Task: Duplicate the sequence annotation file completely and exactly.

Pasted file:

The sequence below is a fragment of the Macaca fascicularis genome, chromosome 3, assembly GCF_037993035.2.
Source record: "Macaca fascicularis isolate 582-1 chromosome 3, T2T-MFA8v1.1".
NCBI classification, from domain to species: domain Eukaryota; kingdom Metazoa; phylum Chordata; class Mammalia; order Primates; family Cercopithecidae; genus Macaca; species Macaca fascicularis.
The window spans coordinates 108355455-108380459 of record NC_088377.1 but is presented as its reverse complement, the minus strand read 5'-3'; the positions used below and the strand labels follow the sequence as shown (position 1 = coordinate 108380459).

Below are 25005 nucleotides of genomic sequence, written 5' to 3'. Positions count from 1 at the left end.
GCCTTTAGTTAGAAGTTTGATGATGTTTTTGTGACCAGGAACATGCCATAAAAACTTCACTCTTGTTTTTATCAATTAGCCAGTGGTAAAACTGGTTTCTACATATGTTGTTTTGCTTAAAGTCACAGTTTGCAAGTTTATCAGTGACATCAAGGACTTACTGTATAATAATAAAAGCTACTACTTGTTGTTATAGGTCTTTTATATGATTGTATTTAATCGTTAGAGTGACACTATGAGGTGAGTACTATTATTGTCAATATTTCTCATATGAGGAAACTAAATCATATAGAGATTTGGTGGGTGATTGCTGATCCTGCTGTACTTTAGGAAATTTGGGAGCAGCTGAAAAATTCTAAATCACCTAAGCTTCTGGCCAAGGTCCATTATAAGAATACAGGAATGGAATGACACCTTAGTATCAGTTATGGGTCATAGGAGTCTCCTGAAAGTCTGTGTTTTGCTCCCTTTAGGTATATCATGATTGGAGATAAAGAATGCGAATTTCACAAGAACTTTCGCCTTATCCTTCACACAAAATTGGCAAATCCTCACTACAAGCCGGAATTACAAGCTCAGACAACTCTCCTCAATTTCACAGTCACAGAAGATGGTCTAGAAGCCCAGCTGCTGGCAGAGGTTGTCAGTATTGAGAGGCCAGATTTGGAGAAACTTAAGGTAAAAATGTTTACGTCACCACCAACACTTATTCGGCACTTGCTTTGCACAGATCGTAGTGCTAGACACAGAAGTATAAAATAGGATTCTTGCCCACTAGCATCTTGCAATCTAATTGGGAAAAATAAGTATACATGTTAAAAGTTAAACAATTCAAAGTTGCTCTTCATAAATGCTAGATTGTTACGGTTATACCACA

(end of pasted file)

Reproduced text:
The sequence below is a fragment of the Macaca fascicularis genome, chromosome 3, assembly GCF_037993035.2.
Source record: "Macaca fascicularis isolate 582-1 chromosome 3, T2T-MFA8v1.1".
NCBI classification, from domain to species: domain Eukaryota; kingdom Metazoa; phylum Chordata; class Mammalia; order Primates; family Cercopithecidae; genus Macaca; species Macaca fascicularis.
The window spans coordinates 108355455-108380459 of record NC_088377.1 but is presented as its reverse complement, the minus strand read 5'-3'; the positions used below and the strand labels follow the sequence as shown (position 1 = coordinate 108380459).

Below are 25005 nucleotides of genomic sequence, written 5' to 3'. Positions count from 1 at the left end.
GCCTTTAGTTAGAAGTTTGATGATGTTTTTGTGACCAGGAACATGCCATAAAAACTTCACTCTTGTTTTTATCAATTAGCCAGTGGTAAAACTGGTTTCTACATATGTTGTTTTGCTTAAAGTCACAGTTTGCAAGTTTATCAGTGACATCAAGGACTTACTGTATAATAATAAAAGCTACTACTTGTTGTTATAGGTCTTTTATATGATTGTATTTAATCGTTAGAGTGACACTATGAGGTGAGTACTATTATTGTCAATATTTCTCATATGAGGAAACTAAATCATATAGAGATTTGGTGGGTGATTGCTGATCCTGCTGTACTTTAGGAAATTTGGGAGCAGCTGAAAAATTCTAAATCACCTAAGCTTCTGGCCAAGGTCCATTATAAGAATACAGGAATGGAATGACACCTTAGTATCAGTTATGGGTCATAGGAGTCTCCTGAAAGTCTGTGTTTTGCTCCCTTTAGGTATATCATGATTGGAGATAAAGAATGCGAATTTCACAAGAACTTTCGCCTTATCCTTCACACAAAATTGGCAAATCCTCACTACAAGCCGGAATTACAAGCTCAGACAACTCTCCTCAATTTCACAGTCACAGAAGATGGTCTAGAAGCCCAGCTGCTGGCAGAGGTTGTCAGTATTGAGAGGCCAGATTTGGAGAAACTTAAGGTAAAAATGTTTACGTCACCACCAACACTTATTCGGCACTTGCTTTGCACAGATCGTAGTGCTAGACACAGAAGTATAAAATAGGATTCTTGCCCACTAGCATCTTGCAATCTAATTGGGAAAAATAAGTATACATGTTAAAAGTTAAACAATTCAAAGTTGCTCTTCATAAATGCTAGATTGTTACGGTTATACCACA